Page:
July 14, 2020 • By Sydney Charles
How do you build business resiliency during the COVID-19 pandemic? This was the first topic that the Center for Digital Transformation (CDT) at the Merage School explored during the first episode of their Digital Leadership Virtual Series. Moderated by Center Director and Professor of Information Systems and Computer Science Vijay Gurbaxani, the conversation featured CIO and Senior Vice President of Information Technology & Data Analytics at the Boeing Company, Susan Doniz.
Doniz started her role at Boeing in the midst of the COVID-19 pandemic. Boeing transitioned from 15,000 employees working from home to over 90,000 almost overnight.
One of the challenges Doniz has faced is creating an opportunity to connect with those she can only meet virtually due to the pandemic.
“How do you build rapport with people, and how do they feel connected to me as a new leader and I to them?” she asked. “You look at the anxiety of COVID, and the anxiety of a stressed industry in terms of travel, and then you look at a new leader coming in where people naturally will feel anxious about it.”
1) Find new ways to communicate
Doniz’s strategy consists of transparent communications and the establishment of good management practices. This can include anything from writing a blog post to simply picking up the phone and calling team members.
“The wonderful thing about Boeing is that people will reach out to you, and I made sure that I personally responded to every single one of them. I didn’t have a ghostwriter; I responded to them. It was a two-way street, and it was one way for me to have radical transparency, but it was also a way for them to understand what was on my mind,” she explained. “Finding ways to connect is really, really critical.”
2. Stay agile and focus on rapid impact
Doniz advocates for a strategy where businesses prioritize projects that get “big results early.”
“You put in these little things quickly, and that helps you fund some of the other things you want to do long-term. I think there’s a lot more focus on what agile really should have been and really is now in this COVID situation.”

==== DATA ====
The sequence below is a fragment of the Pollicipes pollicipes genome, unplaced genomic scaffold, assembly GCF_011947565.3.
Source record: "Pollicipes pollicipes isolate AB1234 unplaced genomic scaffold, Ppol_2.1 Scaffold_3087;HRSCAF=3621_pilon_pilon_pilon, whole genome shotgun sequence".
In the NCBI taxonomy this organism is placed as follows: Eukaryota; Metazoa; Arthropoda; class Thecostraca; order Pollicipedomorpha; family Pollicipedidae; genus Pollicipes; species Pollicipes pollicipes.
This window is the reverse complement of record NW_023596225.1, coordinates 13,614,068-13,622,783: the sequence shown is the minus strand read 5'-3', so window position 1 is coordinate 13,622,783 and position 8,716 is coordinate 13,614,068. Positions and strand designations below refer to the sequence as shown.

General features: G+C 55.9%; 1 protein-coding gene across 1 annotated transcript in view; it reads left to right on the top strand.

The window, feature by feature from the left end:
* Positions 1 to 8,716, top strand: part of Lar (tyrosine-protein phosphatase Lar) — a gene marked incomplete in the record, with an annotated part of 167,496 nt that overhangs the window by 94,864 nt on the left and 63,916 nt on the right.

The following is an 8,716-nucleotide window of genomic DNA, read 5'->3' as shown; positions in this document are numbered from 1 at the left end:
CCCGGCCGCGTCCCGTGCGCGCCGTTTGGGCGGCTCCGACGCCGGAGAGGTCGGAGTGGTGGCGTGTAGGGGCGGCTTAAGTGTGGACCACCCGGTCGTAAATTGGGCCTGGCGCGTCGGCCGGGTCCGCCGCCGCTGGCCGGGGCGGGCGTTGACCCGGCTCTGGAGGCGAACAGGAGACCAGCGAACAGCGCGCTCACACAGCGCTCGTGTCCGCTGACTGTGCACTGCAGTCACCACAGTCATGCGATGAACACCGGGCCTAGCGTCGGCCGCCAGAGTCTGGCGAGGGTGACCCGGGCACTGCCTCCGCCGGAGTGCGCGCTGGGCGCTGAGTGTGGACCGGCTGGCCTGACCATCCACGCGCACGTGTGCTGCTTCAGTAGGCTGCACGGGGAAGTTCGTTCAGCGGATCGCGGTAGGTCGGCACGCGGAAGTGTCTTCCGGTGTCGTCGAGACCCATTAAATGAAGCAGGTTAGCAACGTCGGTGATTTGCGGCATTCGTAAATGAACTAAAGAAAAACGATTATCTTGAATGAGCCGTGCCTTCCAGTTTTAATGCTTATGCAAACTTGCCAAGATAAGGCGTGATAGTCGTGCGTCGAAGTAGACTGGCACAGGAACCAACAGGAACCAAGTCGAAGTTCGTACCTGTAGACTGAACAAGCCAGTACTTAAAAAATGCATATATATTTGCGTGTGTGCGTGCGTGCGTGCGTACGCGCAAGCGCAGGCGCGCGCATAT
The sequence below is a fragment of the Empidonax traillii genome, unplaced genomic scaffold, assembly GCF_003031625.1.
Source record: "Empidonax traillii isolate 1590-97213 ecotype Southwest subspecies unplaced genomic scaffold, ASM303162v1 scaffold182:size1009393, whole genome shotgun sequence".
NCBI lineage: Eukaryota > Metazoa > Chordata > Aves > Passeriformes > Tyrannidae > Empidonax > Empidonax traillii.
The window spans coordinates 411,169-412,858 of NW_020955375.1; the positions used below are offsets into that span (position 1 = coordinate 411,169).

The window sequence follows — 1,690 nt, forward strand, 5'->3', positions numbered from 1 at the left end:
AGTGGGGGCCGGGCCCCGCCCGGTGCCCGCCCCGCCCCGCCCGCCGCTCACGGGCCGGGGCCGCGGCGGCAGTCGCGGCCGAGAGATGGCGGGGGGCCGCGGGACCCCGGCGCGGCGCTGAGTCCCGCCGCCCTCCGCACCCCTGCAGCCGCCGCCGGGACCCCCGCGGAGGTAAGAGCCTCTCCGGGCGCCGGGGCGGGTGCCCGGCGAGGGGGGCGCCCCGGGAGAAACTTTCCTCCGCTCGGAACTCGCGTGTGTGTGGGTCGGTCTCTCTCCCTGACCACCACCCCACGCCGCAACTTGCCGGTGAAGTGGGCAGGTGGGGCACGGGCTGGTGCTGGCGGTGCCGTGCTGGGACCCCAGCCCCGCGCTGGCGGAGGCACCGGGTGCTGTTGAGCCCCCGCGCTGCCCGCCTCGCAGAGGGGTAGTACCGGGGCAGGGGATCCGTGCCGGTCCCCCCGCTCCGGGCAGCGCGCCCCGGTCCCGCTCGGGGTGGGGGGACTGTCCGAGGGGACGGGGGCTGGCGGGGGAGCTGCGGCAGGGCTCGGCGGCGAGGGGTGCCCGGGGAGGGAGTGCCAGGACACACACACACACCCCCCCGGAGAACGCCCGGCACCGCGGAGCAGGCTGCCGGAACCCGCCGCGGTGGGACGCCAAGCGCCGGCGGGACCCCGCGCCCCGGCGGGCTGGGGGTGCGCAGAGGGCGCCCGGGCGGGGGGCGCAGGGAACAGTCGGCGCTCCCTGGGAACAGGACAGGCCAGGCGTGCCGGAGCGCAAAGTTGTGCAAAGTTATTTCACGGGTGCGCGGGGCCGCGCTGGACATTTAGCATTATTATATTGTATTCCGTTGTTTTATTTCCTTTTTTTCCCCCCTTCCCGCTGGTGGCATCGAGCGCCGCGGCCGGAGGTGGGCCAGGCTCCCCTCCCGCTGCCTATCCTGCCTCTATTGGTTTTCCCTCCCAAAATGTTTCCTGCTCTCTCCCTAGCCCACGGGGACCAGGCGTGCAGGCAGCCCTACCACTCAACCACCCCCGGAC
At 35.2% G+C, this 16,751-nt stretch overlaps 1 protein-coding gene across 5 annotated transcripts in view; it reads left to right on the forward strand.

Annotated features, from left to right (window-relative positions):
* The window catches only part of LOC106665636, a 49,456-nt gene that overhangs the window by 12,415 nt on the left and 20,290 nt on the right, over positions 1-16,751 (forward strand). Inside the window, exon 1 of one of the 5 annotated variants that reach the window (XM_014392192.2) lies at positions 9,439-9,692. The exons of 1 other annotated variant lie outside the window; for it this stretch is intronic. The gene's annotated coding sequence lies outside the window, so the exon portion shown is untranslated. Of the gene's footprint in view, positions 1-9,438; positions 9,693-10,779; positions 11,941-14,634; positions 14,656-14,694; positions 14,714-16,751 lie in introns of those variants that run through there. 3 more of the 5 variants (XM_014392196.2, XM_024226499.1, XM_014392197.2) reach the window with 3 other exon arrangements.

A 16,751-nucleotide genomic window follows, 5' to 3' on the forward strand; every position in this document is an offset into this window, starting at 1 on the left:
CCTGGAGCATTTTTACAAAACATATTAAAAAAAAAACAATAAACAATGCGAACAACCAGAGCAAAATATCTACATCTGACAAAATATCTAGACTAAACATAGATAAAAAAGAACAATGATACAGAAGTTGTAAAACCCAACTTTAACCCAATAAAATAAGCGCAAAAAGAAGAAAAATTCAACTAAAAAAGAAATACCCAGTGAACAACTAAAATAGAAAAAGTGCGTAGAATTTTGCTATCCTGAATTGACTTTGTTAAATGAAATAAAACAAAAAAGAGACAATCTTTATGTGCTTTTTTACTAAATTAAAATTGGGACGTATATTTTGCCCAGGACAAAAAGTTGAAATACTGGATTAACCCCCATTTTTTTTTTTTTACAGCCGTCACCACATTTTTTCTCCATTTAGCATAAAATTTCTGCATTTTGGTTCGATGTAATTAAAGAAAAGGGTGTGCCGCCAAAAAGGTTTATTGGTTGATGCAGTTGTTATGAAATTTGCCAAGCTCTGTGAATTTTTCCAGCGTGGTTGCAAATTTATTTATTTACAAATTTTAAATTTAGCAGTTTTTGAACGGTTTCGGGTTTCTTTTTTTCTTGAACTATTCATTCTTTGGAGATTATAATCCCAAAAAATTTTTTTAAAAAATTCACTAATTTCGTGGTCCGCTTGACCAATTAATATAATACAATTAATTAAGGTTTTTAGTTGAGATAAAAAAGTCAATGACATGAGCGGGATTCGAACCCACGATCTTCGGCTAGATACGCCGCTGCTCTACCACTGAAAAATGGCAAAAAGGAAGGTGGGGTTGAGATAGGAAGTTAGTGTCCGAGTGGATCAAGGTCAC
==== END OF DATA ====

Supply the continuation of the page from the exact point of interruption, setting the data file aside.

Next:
Doniz and Gurbaxani discussed the relationship between business resiliency and agility.
“Sometimes it’s not about the programming language that you’re using, the cloud technology that you’re using or the security. Sometimes it’s about these capabilities that underlie it, so this capability to learn new things,” she said.
Gurbaxani added, “Agile has long been seen as a software development approach. But recently I think we’re finding out that this works well throughout the company. We should be thinking about agile decision making, agile projects, whether in technology or not.”
3. Architect for elasticity
Doniz explains that companies need the right infrastructure for elasticity.
She said: “There’s the front facing capabilities—like AI, predictions and all the different technologies and the robotics—but there’s also underlying edge [technologies], which you also need to look at to be able to deliver this with speed. I really believe being able to pivot and do things quickly is the key to unlocking the capability in the uncertain future.”
Doniz also emphasized the importance of constant reinvention:
“I think of resilience as one of the key capabilities and tools of success in the 21st century,” she said. “As a technology profession, I think that we are the function that is most prepared for resilience because we constantly have to reinvent ourselves as professionals and to keep on top of things to be able to know and perform in our function.”
You can catch the entire interview with Gurbaxani and Doniz here.